These microclimates surrounding the plants have varying humidity levels, temperature readings, and atmospheric elemental concentrations that differ from the grow room as a whole. This is caused by the plant’s metabolic processes, and the byproducts of these processes being emitted. The need for air movement is necessary to reduce the size and length of time that plants are exposed to these microclimates. This is why oscillating fans are a necessity in an indoor grow environment. Just as a fan would help to cool our skin and dry the sweat, air circulation will do the same in your grow by circulating excess CO2, water vapor and heat for your plants.

Humidity

It is valuable to understand that temperature and humidity levels have a very intimate relationship. The humidity within your indoor grow spaces is referred to as relative humidity. Relative humidity is the comparison of maximum water vapor pressure to partial pressure when measured at the same temperature. Warm air holds more water vapor than cold air. Exhausting warm air and in-taking fresh cool air, balances humidity. This prevents you from essentially suffocating your plants with excess water vapor.

In addition to creating a hospitable environment for your plants, a constant temperature reading of low to mid 70 degrees is also a prime environment for the incubation of spores and microorganisms. Regulating humidity levels helps to keep unwanted mildew and pests at bay.

Growers should strive to see humidity levels of 60-70% during the vegetative phase and 50-60% during flowering phase. With higher levels of humidity, the plant is unable to cool itself as efficiently as it should, and will result in the plant shutting down on itself. Lower humidity levels constrict water molecules and do not allow for the water supply to circulate at a fast enough pace. This results in proteins breaking down the cell wall.

Water Temperature

If using a soil medium for your grow, water your plants with room temperature water. Applying water that is below or over the 72-78 degree range will potentially shock the plant and lower its potential to provide the best quality yield. In hydroponic systems, if you allow your water to drop below 68 degrees, it will likely shock the root systems and place unintentional stress on the plant.

When growing in a basement or on a cement floor, it may be necessary to integrate a heating pad placed under the plants so that they are not cooled by the flooring. If the water is significantly cooler, a water heater such as a Titanium Reservoir Heater or Elemental H20 Water Heater can be integrated into your circulating water system to adjust the temperature to optimum levels.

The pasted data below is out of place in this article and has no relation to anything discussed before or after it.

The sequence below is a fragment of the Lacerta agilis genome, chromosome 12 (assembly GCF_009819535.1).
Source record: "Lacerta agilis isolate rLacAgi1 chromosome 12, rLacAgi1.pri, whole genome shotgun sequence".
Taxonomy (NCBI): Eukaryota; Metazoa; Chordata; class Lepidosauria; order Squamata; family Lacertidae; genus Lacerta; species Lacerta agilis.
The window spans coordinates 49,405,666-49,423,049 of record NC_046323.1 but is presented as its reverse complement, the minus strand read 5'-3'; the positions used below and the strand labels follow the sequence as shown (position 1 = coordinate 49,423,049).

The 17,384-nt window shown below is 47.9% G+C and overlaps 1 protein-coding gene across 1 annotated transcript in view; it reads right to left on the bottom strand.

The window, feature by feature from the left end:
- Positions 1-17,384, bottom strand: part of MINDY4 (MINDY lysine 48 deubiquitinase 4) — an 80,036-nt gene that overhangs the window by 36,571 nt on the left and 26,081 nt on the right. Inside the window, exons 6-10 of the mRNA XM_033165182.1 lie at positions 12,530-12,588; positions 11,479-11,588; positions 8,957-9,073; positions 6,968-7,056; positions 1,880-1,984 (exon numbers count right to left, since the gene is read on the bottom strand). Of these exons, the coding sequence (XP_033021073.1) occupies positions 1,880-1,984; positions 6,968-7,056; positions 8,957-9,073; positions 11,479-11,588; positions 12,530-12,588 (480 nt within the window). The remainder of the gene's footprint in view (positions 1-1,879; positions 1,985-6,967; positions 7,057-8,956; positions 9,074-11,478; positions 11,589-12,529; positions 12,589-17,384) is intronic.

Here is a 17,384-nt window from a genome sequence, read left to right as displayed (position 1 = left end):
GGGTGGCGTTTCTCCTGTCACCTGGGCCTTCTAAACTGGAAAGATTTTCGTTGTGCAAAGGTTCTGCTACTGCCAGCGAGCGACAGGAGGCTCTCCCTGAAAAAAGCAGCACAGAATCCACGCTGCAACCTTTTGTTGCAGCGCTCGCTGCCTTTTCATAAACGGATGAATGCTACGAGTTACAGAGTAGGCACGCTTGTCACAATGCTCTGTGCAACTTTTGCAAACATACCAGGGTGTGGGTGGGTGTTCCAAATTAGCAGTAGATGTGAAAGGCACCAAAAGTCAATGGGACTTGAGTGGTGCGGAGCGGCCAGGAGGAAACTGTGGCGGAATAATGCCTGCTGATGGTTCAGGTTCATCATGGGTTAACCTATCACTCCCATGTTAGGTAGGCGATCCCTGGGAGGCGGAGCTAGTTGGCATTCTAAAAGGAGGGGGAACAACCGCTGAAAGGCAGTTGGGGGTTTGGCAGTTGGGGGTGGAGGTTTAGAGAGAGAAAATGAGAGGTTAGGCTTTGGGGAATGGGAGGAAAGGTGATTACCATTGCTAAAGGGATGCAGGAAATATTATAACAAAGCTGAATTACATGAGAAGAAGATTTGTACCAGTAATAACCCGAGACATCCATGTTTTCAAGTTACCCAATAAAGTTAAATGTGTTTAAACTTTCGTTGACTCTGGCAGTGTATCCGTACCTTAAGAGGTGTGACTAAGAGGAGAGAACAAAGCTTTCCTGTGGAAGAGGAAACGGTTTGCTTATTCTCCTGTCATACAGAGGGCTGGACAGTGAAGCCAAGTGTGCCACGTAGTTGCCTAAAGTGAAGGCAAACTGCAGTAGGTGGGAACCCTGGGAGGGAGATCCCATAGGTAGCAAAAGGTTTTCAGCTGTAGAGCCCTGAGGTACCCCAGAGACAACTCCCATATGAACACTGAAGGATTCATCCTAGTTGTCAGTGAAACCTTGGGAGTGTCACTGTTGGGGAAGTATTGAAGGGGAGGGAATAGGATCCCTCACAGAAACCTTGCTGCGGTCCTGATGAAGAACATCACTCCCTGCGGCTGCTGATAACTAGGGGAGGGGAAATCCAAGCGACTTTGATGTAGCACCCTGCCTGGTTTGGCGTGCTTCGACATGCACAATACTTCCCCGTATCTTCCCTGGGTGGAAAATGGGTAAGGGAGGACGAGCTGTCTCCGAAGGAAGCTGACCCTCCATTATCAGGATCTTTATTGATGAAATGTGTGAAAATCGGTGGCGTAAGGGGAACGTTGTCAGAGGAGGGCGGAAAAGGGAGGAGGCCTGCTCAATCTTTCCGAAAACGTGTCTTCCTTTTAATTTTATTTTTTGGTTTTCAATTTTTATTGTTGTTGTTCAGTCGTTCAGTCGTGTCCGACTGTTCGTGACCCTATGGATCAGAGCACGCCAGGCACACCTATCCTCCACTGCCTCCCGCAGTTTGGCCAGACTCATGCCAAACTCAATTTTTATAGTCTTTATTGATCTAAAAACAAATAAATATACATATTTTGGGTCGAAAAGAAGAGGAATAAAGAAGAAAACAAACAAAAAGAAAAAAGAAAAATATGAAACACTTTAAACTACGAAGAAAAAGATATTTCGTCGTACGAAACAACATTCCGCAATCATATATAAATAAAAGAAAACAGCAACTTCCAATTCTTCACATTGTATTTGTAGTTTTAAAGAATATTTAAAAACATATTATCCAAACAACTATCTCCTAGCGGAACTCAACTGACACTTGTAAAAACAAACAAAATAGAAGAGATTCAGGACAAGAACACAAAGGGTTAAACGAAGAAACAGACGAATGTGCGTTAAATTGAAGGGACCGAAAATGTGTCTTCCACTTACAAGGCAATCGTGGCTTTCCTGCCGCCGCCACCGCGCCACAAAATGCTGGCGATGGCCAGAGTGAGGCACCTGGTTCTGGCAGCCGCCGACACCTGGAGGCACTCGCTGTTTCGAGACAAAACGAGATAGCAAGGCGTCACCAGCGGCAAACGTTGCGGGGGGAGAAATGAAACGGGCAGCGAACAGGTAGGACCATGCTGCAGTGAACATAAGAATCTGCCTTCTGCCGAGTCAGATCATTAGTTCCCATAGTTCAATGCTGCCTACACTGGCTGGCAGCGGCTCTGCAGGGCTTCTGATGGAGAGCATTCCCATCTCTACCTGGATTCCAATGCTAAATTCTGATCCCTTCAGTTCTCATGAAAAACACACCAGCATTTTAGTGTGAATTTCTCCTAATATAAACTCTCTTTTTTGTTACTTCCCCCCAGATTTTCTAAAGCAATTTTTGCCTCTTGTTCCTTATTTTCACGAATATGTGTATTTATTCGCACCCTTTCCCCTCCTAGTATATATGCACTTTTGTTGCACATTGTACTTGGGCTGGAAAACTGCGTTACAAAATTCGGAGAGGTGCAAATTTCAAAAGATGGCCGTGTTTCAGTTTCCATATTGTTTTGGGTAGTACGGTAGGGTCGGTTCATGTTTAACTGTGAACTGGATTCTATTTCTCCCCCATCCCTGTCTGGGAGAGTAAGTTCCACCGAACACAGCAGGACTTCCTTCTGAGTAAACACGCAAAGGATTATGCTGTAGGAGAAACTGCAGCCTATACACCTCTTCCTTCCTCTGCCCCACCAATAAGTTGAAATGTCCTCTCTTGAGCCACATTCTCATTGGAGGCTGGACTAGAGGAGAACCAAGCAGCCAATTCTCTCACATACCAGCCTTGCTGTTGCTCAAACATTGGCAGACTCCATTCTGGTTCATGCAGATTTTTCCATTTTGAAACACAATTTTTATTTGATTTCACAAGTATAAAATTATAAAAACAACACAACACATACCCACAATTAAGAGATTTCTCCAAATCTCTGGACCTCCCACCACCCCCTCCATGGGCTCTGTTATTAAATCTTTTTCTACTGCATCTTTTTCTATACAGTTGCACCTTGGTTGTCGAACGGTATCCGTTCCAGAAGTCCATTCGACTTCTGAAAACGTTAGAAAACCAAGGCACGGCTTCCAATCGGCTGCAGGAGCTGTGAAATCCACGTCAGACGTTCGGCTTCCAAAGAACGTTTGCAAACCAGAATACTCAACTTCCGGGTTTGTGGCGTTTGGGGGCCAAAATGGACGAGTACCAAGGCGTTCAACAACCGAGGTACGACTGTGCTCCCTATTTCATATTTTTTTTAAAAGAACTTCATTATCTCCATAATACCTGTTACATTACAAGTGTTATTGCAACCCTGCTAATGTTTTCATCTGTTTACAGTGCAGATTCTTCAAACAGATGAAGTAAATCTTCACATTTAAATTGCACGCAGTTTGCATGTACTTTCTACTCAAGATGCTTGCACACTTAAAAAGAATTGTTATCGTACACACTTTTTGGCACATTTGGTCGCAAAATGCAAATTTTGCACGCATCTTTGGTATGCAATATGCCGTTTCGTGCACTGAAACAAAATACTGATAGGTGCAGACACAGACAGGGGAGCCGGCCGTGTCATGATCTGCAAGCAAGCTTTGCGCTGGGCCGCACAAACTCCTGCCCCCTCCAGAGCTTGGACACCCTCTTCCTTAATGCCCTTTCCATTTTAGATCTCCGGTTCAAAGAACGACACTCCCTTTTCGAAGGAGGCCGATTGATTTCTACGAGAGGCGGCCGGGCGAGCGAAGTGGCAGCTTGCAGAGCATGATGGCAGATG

How to Alleviate Heat Stress

Adding seaweed kelp extract to your nutrient base will aid in your plant’s recovery from temperature extremes. It has also been shown to act as a preventative measure against heat stress for the futureAt some point in your growing career, you will most likely experience a failure in your AC system and your plants may become vulnerable to heat stress. Adding seaweed kelp extract to your nutrient base will assist your plant’s recovery. Seaweed kelp has also been shown to act as a preventative measure against potential heat stress. Heavy 16 Foliar is another great option for added natural stress protection.

A slightly warmer environment will not destroy your crop but in warmer temperatures (from 80-90 degrees), you will see longer stems on your plants, as well as less dense flowers. This elongation and loss of density is the result of your plant growing at an unsustainable rate. The stems continue to grow due to elevated temperatures, but nutrient intake can’t keep up. It is like feeding a growing child sugar and white bread without any nutrient rich foods like veggies and whole grains; it enables them to continue to grow but is not providing the quality of nutrients to do it in a healthy manner.

 

By managing the temperature in your grow system you are providing the best environment for your plants to thrive. When plants are not struggling to deal with the effects of heat stress or cold temperatures, they are able to conduct life’s biological processes optimally and yield a dense, quality product. 

 

Sources:

http://www.growweedeasy.com/temperature

https://utextension.tennessee.edu/publications/Documents/W017.pdf

http://www.cannagardening.com/cannatalk/cannatalk_32

http://www.cannagardening.com/cannatalk/cannatalk_25

http://extension.psu.edu/pests/plant-diseases/all-fact-sheets/botrytis-or-gray-mold

http://www.ext.colostate.edu/mg/gardennotes/141.html

http://www.ext.colostate.edu/mg/gardennotes/143.html

http://geodesic-greenhouse-kits.com/greenhouse-mold/